The rooftop potential of the U.S. is figured at 1,118 GW by NREL thus, we would need to use less than 1% of the land in addition to all the solar quality roofs to power everything!
Of course, this doesn’t include other losses like from inverters and powerlines. However, I didn’t deduct energy requirements for refining crude oil and shipping gas, either. We could need more energy in the future as the population increases and uses energy for as of yet unknown reasons and for CO2 removal, despite potential efficiency gains. Electric car eff has already been figured in when I cut the total energy use by two thirds.
Despite previous predictions, solar is NOT experiencing exponential growth in the U.S. However, Florida Power and Light is to install at least 10 GW of solar by 2030alone! So, it’s hard to tell if America really wants to sustain itself when global warming gets so bad that there will become international law against fossil fuels. The following img looks to be more of a linear growth, unfortunately.
At about $1/W, we can figure about $4.50 for a “24/7 watt”, or around $4.5 trillion dollars for above stated installations. Plus storage. Eeuu!
Tesla’s batteries are forecast to be as low as $60/kWh in 2023. Let’s say that with installation costs, they get it down to $100/kWh. We’ll need to store for a day providing interconnection across the whole country to overcome local storms. We’ll need to put 75% of a day’s worth of solar into batteries. 25% (the capacity factor of solar) of a day is 6 hours. 6 x 4.5 TW is 27 and that x .75 is just over 20 TWh. At $100/kWh, that should cost 2 trillion dollars.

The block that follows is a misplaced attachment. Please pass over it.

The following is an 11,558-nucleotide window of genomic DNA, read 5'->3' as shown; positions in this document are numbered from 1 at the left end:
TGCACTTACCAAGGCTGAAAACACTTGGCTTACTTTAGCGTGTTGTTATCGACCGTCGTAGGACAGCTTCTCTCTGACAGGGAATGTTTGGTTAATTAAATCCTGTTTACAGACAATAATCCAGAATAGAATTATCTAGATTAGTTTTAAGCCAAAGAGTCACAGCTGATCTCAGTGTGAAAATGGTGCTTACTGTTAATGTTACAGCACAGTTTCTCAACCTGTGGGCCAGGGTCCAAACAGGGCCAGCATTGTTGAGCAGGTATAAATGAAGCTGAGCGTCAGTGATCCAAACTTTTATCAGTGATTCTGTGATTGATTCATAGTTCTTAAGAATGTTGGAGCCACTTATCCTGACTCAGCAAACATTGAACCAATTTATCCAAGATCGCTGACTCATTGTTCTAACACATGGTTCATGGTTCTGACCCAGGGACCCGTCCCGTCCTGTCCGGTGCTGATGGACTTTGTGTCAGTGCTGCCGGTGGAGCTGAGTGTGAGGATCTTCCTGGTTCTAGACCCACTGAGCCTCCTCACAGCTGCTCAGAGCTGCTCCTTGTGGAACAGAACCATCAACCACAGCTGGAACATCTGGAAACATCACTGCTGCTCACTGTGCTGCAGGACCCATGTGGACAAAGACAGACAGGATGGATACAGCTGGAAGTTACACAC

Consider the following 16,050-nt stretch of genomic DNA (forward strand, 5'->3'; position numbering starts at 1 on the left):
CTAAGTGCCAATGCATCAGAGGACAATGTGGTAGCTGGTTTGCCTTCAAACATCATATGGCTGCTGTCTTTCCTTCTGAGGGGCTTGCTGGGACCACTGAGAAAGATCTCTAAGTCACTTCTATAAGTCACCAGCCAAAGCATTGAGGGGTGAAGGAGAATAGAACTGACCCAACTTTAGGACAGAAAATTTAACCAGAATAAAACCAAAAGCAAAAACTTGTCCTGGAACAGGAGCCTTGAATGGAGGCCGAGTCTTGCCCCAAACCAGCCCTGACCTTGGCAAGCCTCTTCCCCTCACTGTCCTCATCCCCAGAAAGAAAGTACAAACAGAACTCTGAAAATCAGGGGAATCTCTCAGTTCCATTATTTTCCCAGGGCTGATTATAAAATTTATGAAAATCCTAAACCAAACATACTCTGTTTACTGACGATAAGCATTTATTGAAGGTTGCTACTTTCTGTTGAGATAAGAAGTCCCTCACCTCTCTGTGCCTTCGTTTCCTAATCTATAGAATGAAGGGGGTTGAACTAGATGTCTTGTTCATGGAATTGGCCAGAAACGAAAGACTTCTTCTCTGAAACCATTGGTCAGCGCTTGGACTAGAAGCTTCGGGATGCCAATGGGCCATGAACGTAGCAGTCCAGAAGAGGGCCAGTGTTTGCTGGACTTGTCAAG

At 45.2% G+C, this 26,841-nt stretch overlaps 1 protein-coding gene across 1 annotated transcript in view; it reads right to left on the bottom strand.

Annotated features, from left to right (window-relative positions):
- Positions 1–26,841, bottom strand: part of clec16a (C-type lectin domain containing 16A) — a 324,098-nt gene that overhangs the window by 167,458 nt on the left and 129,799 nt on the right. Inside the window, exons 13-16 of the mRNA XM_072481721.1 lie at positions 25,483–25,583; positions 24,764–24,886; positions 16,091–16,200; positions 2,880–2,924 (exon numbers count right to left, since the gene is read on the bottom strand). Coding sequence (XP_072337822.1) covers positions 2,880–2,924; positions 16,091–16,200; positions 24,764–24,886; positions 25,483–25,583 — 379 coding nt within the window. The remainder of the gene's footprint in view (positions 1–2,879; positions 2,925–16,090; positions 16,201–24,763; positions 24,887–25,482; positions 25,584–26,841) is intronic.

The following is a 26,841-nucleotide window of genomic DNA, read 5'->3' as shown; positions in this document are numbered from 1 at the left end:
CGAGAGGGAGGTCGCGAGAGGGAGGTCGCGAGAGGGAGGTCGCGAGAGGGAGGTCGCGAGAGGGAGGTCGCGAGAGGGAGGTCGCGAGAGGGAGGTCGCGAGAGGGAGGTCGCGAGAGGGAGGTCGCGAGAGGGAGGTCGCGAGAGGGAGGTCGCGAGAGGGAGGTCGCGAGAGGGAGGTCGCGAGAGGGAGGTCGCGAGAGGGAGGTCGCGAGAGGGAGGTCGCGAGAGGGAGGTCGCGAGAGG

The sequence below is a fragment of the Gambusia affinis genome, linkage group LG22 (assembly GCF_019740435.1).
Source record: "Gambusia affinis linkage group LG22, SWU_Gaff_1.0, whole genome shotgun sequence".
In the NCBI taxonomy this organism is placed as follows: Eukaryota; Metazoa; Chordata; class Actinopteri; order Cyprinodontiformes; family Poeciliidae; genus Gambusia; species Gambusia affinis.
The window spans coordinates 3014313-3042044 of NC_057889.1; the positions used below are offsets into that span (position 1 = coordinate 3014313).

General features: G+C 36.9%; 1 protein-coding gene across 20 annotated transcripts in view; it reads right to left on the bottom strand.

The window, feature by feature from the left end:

For comparison, that’s almost exactly 1/3rd of the US’ gross domestic product, about 13 national highway systems and a bit more thanthe Iraq war, at about 4–5 trillion. I’m sure it could be done over twenty years, and replaced every thirty years. The batteries last for about 5,000 cycles,or about 13 years, discharged once per day. Can we afford to do that too? Is this the only clean choice? There’s wind, and lots of it, however, it will not back solar. This can reduce the need for storage, slightly.
Grand total for 50 years: $15.2 trillion plus interest
And that’s just for one large country! If we were to do the nuclear option, the costs should be down to below $5 trillion assuming safety and security costs are added to much cheaper mass produced units which last for 50 years.
Solar can power the United States with storage using just 1% of the land
French style nuclear could have powered the world since the 1970’s for 50 years until the solar/storage revolution in 2020. However…
Nuclear would cost at least 3x less for the next 50 years!
We can have better nuclear. We do have better material designs and better ways of making molten salt reactors. Consider the “ordinary” molten salt reactor for a moment, where the fuel is in the mix. Eventually, much of the entire periodic table of elements will want to plate to the heat exchanger. Doable, but not good for long term capital. Now, consider putting the molten salt fuel mix in rods, just like conventional reactors, except having a different mix of molten salt (like table salt) as the coolant. Now, we don’t have all the fission products trying to clog the heat exchanger. They are inside the zirconium clad fuel salt rods. Still, there might be a corrosion issue, however, the tank is now rad free (rad is in the tubes). Now, all the parts can be replaced with little or no rad issues. Also, permitters really don’t like the idea of the process of fission going on everywhere in the tank, around heat exchangers and through pumps… The below videos explains this better technology.
Conclusion: Daytime solar and intermittent wind backed with load following stable salt reactors instead of being backed by fossil fuels
57 Views from quora as of almost a day after I wrote it. The whole thing is copied from there to here.